TABLE 4
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TABLE 4. Average frequency of accepting the pointing cues to pick familiar objects (out of six trials).

We also coded the proportion of time each child looked at the experimenter at both instances of code-switching (during the second and fourth sentence of the story). An independent-samples t-test revealed that the difference between the two groups were marginally significant [t(21) = 1.75, p = 0.094, Cohen’s d = -0.73; MUnfamiliar-Switch = 43.12%, SDUnfamiliar-Switch = 25.95%, MNonsense-Switch = 24.81%, SDNonsense-Switch = 24.19%). The Nonsense-Switch group tended to look less at the experimenter when they heard the nonsense sentences compared to the Unfamiliar-Switch group.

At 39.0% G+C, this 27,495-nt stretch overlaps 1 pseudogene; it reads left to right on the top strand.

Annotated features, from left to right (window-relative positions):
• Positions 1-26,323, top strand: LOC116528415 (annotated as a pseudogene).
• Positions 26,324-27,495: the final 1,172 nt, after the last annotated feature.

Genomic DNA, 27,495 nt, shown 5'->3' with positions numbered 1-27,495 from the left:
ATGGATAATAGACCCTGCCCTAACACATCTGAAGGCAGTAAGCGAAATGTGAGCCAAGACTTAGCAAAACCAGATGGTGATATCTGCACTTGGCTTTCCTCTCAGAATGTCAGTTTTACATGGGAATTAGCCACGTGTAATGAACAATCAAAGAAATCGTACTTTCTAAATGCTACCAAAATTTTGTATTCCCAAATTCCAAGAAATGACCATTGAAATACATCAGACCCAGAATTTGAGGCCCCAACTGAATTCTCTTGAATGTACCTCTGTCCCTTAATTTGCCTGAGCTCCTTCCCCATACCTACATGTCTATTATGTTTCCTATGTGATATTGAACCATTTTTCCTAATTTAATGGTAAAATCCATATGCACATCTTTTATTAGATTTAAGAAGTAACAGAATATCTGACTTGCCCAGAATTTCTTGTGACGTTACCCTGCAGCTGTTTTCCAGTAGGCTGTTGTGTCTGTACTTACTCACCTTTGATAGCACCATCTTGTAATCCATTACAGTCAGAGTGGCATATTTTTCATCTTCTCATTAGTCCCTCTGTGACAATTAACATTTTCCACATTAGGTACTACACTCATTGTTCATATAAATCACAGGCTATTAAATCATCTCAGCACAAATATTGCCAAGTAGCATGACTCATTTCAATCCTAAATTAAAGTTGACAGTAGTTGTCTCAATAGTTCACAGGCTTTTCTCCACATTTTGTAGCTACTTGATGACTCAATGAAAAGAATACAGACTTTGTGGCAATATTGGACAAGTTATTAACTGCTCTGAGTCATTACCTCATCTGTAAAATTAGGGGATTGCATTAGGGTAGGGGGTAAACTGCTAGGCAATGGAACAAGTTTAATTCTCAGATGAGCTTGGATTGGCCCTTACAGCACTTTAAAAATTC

In summary, while children in the Nonsense-Switch group seemed to perform similarly as those in the Unfamiliar-Switch group in their choice of cue in a disambiguation task, their behavior was less consistent than the Unfamiliar-Switch group in relying on ME over the experimenter’s point. They also looked less at the experimenter when hearing the nonsense sentences compared to the Unfamiliar-Switch group when hearing the unfamiliar sentences. This result suggests that the unfamiliar code-switching effect found in Study 1 cannot be attributed to semantic barriers per se, and there is something unique about the communicative intent of a speaker when switching between familiar and foreign utterances.

General Discussion